Newton’s Law of Cooling describes how a “small” system, such as a thermometer, comes to thermal equilibrium with a “large” system, such as its environment, as a function of time. It is typically applied when the environment is in thermal equilibrium and the conditions are such that the thermal decay time for the thermometer is a constant. Neither of these conditions are met when measuring environmental (i.e. atmospheric) temperature using a thermometer mounted in a payload lofted into the stratosphere under weather balloons. In this situation the thermometer is in motion so it encounters layer after layer of atmosphere which differ in temperature, and the changing environmental conditions can influence the thermal decay time “constant” for the thermometer as well. We have used Newton’s Law of Cooling in spreadsheet-based computer simulations to explore how thermometer readings react under these conditions and to better-understand how logger temperature records from stratospheric balloon flights, during both ascent (relatively slow) and descent (much faster, especially at altitude,) are related to actual environmental temperatures at various altitudes.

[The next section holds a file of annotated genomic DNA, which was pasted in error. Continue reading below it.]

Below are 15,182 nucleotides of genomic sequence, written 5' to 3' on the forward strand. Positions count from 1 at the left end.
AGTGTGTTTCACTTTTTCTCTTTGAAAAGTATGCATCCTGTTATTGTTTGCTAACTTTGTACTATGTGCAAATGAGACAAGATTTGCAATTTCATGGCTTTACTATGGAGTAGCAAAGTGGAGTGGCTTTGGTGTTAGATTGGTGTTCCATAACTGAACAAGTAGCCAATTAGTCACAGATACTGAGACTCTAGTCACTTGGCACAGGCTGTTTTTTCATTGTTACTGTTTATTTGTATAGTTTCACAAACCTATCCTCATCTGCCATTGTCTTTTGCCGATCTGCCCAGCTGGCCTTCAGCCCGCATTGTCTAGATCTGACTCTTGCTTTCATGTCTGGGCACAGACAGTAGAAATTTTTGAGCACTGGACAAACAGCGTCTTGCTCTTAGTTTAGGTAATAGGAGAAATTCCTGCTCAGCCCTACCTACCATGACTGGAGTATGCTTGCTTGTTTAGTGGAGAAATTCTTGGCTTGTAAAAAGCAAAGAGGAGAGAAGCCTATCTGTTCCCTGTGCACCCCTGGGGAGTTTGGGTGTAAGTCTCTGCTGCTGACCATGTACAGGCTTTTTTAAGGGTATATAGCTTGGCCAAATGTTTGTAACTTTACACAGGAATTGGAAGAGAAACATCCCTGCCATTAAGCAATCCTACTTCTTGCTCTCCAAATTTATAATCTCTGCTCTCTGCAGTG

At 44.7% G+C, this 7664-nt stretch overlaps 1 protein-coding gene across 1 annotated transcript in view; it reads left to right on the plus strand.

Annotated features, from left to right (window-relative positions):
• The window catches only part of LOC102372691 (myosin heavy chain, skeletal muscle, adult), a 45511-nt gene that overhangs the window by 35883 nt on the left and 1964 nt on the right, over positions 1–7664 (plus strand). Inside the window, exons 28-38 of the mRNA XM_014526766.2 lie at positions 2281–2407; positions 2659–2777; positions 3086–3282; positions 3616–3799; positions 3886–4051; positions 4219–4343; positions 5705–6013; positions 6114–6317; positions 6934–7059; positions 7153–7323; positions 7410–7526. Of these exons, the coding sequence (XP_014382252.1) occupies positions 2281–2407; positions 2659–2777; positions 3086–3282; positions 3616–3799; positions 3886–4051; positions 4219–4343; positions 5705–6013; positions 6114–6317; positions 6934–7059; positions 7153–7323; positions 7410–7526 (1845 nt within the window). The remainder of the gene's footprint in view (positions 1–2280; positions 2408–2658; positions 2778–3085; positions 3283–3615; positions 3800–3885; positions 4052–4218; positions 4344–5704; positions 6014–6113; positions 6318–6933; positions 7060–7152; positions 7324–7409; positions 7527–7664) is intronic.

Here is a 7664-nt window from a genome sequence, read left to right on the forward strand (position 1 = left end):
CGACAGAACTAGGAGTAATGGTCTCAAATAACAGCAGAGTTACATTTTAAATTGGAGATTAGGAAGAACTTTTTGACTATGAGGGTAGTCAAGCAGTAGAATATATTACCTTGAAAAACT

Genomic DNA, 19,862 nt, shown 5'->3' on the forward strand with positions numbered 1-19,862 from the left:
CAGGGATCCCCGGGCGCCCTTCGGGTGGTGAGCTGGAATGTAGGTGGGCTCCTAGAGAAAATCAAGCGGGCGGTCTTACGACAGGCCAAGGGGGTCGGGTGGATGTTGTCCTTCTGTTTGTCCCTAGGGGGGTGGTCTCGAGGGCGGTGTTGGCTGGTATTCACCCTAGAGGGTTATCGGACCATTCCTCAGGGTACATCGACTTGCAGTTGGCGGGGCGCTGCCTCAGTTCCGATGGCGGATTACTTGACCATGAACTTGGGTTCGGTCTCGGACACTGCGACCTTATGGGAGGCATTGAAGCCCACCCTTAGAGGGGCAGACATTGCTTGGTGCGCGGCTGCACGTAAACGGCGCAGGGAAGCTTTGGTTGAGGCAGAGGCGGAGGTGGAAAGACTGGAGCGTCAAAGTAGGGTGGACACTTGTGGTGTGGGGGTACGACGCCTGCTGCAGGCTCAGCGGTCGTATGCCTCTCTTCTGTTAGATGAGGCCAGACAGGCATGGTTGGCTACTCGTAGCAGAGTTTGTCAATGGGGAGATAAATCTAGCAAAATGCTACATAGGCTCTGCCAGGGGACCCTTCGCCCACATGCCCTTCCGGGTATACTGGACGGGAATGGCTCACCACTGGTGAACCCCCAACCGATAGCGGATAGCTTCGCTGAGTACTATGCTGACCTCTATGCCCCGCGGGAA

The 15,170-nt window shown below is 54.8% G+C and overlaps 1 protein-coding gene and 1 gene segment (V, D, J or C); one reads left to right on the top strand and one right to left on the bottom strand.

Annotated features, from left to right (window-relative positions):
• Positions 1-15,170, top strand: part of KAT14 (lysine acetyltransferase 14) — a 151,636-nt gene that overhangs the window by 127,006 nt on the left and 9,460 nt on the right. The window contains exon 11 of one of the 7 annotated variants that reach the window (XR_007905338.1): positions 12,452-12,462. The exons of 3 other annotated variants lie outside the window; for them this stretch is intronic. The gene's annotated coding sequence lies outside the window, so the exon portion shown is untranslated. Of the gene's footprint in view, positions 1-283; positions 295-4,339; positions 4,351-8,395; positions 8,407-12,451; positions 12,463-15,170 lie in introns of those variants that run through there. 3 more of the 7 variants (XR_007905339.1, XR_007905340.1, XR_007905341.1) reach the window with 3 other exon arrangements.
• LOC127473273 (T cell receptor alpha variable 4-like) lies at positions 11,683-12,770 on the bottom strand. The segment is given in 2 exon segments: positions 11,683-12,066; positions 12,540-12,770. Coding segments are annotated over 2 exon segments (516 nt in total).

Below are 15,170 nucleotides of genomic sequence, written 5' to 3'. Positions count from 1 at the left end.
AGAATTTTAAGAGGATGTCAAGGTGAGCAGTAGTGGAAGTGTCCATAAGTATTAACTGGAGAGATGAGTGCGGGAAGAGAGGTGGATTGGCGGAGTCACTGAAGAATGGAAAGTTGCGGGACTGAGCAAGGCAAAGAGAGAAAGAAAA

How to Cite:
Flaten, J., Smith, K. & Agrimson, E. P., (2017) “Applying Newton’s Law of Cooling When the Environment Keeps Changing Temperature, Such as in Stratospheric Ballooning Missions”, Academic High Altitude Conference 2016(1). doi: https://doi.org/10.31274/ahac.5563